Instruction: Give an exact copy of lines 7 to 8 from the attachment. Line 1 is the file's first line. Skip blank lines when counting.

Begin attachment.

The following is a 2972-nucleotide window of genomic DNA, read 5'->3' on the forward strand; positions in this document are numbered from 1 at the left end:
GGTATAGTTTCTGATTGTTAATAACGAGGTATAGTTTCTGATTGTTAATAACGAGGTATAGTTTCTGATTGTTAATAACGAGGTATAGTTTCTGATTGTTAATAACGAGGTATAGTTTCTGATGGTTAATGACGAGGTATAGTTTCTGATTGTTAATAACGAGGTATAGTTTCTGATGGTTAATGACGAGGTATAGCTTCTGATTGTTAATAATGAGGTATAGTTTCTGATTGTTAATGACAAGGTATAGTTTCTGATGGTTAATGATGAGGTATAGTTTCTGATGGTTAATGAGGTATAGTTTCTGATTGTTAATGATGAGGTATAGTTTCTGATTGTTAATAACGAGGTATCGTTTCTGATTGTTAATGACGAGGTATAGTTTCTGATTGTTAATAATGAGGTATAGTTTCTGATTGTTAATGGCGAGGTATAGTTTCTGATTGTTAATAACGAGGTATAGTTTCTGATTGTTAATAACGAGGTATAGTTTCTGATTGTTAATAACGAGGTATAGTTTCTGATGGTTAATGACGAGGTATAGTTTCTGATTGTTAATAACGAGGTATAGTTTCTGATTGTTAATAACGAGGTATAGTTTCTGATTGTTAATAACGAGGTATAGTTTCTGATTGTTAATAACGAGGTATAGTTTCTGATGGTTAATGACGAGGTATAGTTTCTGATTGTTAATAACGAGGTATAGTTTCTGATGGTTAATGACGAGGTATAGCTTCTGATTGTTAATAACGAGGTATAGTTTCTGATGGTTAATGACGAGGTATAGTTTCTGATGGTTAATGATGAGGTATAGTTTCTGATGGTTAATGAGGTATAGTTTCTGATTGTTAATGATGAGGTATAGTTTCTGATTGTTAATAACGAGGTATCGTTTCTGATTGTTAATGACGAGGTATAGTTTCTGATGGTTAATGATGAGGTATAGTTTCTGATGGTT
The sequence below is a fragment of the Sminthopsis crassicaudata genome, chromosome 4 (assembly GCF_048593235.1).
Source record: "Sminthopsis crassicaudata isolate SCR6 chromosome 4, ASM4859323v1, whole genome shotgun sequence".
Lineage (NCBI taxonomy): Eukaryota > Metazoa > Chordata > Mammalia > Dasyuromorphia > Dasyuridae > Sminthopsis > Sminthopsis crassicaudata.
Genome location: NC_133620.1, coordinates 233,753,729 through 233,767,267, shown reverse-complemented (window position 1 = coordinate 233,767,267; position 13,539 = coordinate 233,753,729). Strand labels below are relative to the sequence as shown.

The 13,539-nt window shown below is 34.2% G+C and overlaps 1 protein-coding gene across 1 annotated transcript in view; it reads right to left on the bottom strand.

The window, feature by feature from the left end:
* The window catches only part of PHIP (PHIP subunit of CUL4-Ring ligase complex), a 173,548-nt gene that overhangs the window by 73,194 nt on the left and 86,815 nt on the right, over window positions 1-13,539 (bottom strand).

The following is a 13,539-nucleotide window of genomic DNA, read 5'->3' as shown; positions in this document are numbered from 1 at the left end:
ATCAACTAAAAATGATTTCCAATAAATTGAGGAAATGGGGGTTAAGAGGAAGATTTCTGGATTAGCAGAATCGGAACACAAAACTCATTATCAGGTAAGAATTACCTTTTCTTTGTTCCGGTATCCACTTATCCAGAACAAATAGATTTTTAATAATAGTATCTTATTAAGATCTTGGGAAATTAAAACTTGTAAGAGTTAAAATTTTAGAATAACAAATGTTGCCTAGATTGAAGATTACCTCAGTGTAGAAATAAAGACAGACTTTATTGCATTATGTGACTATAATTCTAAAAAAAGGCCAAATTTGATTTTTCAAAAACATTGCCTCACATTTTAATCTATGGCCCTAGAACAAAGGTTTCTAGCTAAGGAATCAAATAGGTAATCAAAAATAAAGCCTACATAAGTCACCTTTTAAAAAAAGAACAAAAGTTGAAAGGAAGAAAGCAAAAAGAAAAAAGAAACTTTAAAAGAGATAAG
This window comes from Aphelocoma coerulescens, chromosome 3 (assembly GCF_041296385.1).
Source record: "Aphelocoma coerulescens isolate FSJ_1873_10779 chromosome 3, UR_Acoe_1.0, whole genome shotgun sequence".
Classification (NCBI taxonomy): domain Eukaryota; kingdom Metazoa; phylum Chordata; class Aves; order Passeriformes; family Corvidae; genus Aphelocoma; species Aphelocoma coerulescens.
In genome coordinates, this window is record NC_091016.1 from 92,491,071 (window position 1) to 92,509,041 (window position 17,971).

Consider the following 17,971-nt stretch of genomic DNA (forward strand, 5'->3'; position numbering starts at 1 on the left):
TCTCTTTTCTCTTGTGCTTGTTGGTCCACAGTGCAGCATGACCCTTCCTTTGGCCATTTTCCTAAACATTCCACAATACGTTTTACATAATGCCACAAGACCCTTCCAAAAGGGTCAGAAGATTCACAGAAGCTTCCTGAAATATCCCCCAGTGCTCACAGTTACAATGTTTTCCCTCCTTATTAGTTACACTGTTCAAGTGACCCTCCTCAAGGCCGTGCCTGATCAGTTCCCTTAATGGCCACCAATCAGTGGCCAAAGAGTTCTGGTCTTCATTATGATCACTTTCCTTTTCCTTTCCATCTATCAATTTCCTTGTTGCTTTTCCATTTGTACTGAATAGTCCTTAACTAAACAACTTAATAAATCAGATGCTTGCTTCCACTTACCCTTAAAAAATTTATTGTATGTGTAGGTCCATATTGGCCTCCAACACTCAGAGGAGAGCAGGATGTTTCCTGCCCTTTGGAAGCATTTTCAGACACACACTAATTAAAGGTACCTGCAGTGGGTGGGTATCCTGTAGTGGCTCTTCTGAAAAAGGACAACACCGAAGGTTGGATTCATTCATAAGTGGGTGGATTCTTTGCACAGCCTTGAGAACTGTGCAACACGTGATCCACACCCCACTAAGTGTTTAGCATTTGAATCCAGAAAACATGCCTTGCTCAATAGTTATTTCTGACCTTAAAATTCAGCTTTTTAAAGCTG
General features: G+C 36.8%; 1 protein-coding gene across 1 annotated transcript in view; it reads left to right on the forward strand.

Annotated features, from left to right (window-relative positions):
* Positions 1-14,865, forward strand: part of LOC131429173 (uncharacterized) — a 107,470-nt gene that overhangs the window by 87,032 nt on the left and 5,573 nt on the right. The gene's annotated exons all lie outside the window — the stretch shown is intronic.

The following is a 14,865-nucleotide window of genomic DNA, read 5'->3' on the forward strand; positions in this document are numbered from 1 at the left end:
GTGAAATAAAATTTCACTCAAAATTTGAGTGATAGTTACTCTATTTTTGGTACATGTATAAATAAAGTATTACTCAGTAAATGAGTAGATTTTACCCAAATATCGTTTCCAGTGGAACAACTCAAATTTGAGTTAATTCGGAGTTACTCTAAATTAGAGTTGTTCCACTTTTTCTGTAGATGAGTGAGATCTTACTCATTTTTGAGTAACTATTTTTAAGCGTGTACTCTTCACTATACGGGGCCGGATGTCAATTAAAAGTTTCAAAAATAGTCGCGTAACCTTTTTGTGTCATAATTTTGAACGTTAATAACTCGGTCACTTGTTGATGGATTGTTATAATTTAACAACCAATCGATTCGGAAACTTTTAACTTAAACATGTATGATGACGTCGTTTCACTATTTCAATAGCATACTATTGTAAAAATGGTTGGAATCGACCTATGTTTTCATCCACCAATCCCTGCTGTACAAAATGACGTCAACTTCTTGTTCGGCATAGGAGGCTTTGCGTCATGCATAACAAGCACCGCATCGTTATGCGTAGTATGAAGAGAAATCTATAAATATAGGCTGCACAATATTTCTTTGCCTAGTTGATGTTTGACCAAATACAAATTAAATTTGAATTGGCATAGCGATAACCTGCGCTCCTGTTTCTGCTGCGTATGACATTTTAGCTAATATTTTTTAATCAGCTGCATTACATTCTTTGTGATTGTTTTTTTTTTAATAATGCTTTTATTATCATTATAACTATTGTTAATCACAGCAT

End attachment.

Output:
The 13,539-nt window shown below is 34.2% G+C and overlaps 1 protein-coding gene across 1 annotated transcript in view; it reads right to left on the bottom strand.

The window, feature by feature from the left end: